Whistler Traveller Magazine - - TRAVELLER I LOCAL VIBE -

Whistler Moun­tain and the town are named for the hoary marmot, which in­hab­its high alpine re­gions in the Coast Moun­tains. The mar­mots make a dis­tinc­tive whistling sound and hence are some­times called “whistling” mar­mots or sim­ply “whistlers.” One of six species of mar­mots in North Amer­ica, hoary mar­mots are quite com­mon in the moun­tains of south­west­ern Bri­tish Columbia. Not much is known about their his­toric pop­u­la­tions in the Whistler area, but anec­do­tal in­for­ma­tion sug­gests that their num­bers have waxed and waned since hu­mans first be­came reg­u­lar vis­i­tors to the alpine ter­rain they in­habit, said lo­cal ecol­o­gist Bob Brett, who has stud­ied their habits and habi­tat since the 1980s.

Brett said hu­man dis­tur­bance is just one of many fac­tors that may well af­fect hoary mar­mots’ abil­ity to sur­vive from one year, and decade, to the next. “We know they do well in cer­tain en­vi­ron­ments and they do ac­cli­mate to hu­mans, but the ques­tion is, ‘How much dis­tur­bance can they take?’”

Hoary mar­mots hi­ber­nate up to seven months a year, so one would think that when they’re out of their bur­rows, they would mostly be busy gath­er­ing food to help them sur­vive the long win­ter’s nap. How­ever, hik­ers who en­counter them of­ten see them out sun­ning them­selves on a rock. Brett the­o­rizes that like rep­tiles such as lizards, stand­ing al­most mo­tion­less in the sun helps the mar­mots gather so­lar en­ergy that they need, along with food, to sur­vive the win­ter.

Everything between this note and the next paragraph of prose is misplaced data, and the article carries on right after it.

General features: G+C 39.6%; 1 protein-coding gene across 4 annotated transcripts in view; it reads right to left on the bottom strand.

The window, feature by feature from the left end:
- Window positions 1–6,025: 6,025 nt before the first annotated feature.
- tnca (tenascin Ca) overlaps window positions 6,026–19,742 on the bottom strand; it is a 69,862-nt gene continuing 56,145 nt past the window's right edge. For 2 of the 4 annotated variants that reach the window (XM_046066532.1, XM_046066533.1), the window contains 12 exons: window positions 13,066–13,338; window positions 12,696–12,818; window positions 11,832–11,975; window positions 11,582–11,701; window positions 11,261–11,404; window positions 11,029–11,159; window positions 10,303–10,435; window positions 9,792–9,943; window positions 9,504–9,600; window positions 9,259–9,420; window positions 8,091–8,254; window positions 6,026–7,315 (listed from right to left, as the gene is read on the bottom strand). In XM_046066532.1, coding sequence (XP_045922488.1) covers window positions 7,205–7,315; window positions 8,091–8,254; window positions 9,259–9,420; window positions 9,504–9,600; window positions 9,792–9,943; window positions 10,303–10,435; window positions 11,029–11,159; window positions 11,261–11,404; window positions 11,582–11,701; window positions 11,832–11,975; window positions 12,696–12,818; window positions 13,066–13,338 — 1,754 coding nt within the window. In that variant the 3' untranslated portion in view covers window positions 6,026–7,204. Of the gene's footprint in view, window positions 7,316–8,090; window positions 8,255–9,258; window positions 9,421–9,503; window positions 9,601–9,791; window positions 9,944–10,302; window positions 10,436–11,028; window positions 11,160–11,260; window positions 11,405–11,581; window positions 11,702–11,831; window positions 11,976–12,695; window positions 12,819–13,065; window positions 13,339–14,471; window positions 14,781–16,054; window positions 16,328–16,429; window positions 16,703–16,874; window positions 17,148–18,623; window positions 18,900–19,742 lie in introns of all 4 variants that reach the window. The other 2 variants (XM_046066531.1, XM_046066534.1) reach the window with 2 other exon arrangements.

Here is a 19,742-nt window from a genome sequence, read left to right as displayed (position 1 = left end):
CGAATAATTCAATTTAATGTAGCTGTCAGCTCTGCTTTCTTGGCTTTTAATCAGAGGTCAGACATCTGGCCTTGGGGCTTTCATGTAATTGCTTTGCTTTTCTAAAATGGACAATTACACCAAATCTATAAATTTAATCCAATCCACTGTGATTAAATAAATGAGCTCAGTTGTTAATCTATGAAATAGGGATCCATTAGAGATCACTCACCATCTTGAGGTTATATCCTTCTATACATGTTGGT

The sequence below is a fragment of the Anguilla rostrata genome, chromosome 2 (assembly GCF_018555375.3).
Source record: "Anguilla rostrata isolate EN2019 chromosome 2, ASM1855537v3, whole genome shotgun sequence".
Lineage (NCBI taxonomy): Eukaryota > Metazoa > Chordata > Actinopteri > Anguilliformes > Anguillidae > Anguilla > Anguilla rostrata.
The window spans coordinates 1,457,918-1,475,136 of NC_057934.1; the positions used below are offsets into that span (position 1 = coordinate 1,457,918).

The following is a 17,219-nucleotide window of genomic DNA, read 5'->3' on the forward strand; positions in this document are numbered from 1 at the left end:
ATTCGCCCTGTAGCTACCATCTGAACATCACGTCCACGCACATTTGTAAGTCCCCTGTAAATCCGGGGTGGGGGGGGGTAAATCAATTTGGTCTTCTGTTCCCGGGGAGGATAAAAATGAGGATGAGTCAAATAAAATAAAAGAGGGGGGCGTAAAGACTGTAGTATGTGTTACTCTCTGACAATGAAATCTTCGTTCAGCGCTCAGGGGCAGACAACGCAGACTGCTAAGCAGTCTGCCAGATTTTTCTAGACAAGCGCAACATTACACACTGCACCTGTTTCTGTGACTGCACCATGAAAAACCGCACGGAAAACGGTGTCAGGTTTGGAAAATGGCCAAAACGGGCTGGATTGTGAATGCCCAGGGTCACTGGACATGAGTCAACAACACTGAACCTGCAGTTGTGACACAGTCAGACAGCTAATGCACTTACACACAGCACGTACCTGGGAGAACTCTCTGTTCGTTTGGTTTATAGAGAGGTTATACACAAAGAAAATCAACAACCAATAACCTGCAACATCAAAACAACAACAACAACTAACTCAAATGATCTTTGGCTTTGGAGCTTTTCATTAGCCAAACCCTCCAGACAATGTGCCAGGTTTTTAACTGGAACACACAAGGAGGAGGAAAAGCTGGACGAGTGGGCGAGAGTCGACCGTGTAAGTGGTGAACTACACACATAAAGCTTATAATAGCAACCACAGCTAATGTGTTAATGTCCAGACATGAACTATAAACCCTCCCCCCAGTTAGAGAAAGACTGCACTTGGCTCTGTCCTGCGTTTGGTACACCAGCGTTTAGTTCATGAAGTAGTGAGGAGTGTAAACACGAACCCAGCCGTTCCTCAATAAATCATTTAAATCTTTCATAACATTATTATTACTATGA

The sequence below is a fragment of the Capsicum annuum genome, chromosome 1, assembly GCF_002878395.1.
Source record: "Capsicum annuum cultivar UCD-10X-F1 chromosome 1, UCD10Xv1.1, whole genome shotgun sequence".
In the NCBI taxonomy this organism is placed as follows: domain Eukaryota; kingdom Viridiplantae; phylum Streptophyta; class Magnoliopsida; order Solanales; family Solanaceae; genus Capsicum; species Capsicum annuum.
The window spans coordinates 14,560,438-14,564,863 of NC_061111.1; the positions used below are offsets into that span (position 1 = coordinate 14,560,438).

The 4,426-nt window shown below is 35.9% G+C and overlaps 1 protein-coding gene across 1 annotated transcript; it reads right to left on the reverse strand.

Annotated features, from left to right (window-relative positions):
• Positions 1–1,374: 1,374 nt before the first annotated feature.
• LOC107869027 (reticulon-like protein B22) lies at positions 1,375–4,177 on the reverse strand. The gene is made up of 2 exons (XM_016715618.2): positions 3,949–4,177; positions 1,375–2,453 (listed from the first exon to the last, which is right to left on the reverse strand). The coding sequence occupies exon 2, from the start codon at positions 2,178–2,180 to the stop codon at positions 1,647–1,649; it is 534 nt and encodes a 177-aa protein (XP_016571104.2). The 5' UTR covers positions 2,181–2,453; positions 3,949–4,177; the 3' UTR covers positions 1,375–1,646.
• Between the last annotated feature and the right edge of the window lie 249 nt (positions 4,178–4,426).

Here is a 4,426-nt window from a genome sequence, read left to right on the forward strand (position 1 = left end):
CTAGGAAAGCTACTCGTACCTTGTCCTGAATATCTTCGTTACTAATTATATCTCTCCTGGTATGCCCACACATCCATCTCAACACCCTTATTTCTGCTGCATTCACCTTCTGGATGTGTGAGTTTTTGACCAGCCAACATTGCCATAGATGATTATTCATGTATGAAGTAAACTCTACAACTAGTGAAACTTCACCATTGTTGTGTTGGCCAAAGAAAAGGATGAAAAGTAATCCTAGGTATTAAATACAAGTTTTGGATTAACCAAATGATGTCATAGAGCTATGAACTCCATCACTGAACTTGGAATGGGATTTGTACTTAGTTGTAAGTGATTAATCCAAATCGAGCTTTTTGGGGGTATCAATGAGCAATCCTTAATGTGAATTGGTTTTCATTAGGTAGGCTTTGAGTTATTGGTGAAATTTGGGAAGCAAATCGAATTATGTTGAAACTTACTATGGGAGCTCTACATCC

“Mar­mots bask — and I’m not even sure why they bask,” he said, “but the less you can dis­turb them, the bet­ter. Ev­ery time you make them move, that re­duces the ben­e­fit that they get from bask­ing.” If you see mar­mots when out hik­ing, use a zoom lens for pho­tos and try to avoid ap­proach­ing them too closely, Brett ad­vised.

Cli­mate change is an un­de­ni­able cause of the re­duced alpine ter­rain, and over time may lead to a loss of suit­able habi­tat for hoary mar­mots, caus­ing their num­bers to de­cline, Brett said. “I just love that we have wildlife on the hills and if they’re still there in 30, 40 or 50 years, that would be a re­ally good thing,” he said. “It would be a very poor Whistler if, in the fu­ture, we didn’t have the species that our town was named af­ter.”

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